20-21 November 2014
National Centre for Synchrotron Science
Australia/Melbourne timezone
Save the date: User Meeting 2015 - 26-27 November

Applications of in situ X-ray powder diffractionto geosciences.

20 Nov 2014, 17:30
1h 30m
NCSS Exhibition Area ()

NCSS Exhibition Area

Australian Synchrotron 800 Blackburn Road Clayton VIC 3168
Board: 402
Poster Earth and Environment Welcome Function, Poster Session, Exhibition


Dr Helen Brand (Australian Synchrotron.)


The powder diffraction beamline at the Australian Synchrotron exploits the unique properties of synchrotron radiation by offering tunable wavelengths (6 keV – 30 keV) to minimise sample absorption, high flux and good S/N for increased detection limits, and high resolution to minimise peak overlap. The X-ray powder diffraction beamline produces bright, high collimated X-ray beams that, when combined with the state-of-the-art Mythen II microstrip detector, are ideal for time-resolved X-ray powder diffraction experiments requiring high resolution data collection. The beamline possesses a vast arsenal of sample stages and environments that enable a multitude of in situ experiments where temperature, pressure or gaseous environment, to name a few, can be varied to observe structure change and/or formation in polycrystalline materials. Since beginning user operations in 2008, over 300 user experiments have been performed at the powder diffraction beamline. This work demonstrates the capabilities offered by the beamline, particularly for earth sciences and energy applications, highlighting a range of unique in situ experiments that have not only produced successful scientific outcomes, but have pushed the boundaries in many cases. The options for future developments at the powder diffraction beamline are also discussed and will enable the beamline to build on its strong in situ foundations to offer more power and flexibility for its users.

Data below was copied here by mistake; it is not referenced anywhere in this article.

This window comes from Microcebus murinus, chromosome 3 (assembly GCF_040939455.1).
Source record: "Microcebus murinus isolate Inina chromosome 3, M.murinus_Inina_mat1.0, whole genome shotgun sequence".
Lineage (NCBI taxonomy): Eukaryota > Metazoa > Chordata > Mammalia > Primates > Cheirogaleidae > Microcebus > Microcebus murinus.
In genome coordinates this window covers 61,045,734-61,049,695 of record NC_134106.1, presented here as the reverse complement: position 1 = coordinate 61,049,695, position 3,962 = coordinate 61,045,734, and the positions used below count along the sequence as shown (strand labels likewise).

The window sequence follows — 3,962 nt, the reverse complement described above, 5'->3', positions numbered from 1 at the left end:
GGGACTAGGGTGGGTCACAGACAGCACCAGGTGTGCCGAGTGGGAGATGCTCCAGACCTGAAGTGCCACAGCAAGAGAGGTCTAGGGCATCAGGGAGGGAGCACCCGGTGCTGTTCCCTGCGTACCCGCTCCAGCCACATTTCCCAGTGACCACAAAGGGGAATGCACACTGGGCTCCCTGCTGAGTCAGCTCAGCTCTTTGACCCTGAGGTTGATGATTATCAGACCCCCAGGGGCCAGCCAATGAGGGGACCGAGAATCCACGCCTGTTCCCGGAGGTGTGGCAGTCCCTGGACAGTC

Keywords or phrases (comma separated) in situ, powder diffraction, synchrotron, beamline

Primary author

Dr Helen Brand (Australian Synchrotron.)


Dr Justin A. Kimpton (Australian Synchrotron) Dr Qinfen Gu (Australian Synchrotron)

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